States and Power in Africa

Topics: Africa, Economic growth, Economics, Investment / Pages: 7 (1586 words) / Published: May 3rd, 2013
Antony Altbeker is Research and Programme Director at the Centre for Development and Enterprise.

BOOK REvIEW

Africa’s Third Liberation by Greg Mills and Jeffrey Herbst – a further review

Individually and working together, Greg Mills and Jeff Herbst have compiled an impressive body of work on the challenges Africa faces in the 21st century. And, while there are problems with the rigour of the methodologies they prefer to deploy, there is much to be learnt from the resulting texts, which are invariably well-written, informative and accessible.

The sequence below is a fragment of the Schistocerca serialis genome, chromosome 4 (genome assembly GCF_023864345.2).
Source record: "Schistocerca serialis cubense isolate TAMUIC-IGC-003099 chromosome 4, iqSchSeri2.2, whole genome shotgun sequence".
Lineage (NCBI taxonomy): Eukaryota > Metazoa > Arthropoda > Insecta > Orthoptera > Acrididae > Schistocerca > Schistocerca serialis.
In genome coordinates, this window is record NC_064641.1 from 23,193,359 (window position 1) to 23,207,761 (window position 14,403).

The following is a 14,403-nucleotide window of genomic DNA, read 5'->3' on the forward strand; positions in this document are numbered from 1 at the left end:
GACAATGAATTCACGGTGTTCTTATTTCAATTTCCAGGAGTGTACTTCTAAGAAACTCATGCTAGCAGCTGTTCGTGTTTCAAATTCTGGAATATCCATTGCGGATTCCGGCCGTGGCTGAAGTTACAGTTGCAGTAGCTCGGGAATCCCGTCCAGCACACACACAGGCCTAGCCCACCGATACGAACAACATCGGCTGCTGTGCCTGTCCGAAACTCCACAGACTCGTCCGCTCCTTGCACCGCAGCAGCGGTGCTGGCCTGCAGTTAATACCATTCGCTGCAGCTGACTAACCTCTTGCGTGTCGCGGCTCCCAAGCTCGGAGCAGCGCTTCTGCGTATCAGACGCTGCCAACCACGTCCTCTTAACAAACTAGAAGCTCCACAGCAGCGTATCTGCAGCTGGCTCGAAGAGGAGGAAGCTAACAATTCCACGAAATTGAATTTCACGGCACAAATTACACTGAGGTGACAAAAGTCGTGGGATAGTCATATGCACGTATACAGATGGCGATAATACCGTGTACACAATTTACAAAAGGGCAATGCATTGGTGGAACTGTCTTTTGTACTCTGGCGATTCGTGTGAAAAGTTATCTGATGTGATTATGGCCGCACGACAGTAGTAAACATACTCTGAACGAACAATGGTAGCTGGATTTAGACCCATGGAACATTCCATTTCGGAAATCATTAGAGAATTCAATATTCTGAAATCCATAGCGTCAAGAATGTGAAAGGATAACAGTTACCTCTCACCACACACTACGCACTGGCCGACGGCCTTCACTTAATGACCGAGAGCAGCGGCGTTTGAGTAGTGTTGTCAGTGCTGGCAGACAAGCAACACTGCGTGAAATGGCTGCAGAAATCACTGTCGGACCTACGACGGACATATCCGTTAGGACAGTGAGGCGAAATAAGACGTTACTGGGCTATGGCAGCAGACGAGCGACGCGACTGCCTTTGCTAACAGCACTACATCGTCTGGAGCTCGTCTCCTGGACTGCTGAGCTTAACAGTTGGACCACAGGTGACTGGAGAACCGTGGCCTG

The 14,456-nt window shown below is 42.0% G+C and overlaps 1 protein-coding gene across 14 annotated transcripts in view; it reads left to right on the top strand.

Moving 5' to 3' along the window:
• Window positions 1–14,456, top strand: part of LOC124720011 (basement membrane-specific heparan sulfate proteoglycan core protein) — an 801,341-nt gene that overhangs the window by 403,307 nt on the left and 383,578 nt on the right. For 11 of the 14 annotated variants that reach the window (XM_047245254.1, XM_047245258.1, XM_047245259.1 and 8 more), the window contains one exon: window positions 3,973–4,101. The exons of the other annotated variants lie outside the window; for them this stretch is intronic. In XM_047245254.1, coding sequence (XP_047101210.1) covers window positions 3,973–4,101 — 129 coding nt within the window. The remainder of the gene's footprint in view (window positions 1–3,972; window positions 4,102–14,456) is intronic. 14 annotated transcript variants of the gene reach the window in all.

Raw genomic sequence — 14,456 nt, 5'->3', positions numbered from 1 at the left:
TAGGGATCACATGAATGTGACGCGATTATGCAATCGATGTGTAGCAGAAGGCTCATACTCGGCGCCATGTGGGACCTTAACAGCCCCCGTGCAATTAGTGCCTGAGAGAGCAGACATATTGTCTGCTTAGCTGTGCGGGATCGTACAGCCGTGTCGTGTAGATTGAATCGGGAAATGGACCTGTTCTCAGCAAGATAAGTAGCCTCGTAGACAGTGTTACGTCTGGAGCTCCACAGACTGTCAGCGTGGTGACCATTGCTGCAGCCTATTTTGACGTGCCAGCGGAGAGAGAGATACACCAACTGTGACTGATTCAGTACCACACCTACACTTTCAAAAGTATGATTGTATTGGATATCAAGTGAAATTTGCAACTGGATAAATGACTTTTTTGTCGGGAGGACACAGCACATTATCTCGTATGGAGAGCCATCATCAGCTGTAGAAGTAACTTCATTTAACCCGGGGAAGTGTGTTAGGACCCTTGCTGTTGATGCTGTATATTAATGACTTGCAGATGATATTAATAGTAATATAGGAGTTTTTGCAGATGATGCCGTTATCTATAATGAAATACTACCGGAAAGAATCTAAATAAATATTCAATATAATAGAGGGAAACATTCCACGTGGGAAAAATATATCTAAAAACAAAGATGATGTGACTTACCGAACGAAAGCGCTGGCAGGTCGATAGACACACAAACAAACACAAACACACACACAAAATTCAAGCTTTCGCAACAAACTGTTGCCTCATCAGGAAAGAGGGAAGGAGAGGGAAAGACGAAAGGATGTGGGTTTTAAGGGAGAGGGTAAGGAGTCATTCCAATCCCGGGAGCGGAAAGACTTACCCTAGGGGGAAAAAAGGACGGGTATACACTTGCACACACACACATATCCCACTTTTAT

Africa’s Third Liberation: The new search for prosperity and jobs presents itself as both an analysis of the state of African economies in the early 21st century and as a manifesto for engineering rapid growth over a sustained period of time. Noting that Africa is a complex, diverse set of economies with wide variation in natural and human endowments, historical experiences, institutional architectures and economic potential, Mills and Herbst approach their task by describing in a few pages some of the challenges facing a variety of African states. While each case study is interesting and provocative, precisely how and why each country is selected and why one particular challenge has been elevated above others in describing the current status quo is not always obvious. In relation to South Africa, for example, the focus is on labour market regulation, welfare policies and failed industrial policies. In Kenya, on the other hand, the bulk of the entry relates to the failure to build a tourism industry, and the shoddy state of Jomo Kenyatta International Airport. In Angola, the issue is corruption and inequality, while in the Burundi the focus is on the difficulties entailed in avoiding genocide. No doubt, many of these represent policy failures and all can be described, as Mills and Herbst do, as reflective of an approach to governance more concerned with distributional outcomes than with growth, but crafting a common

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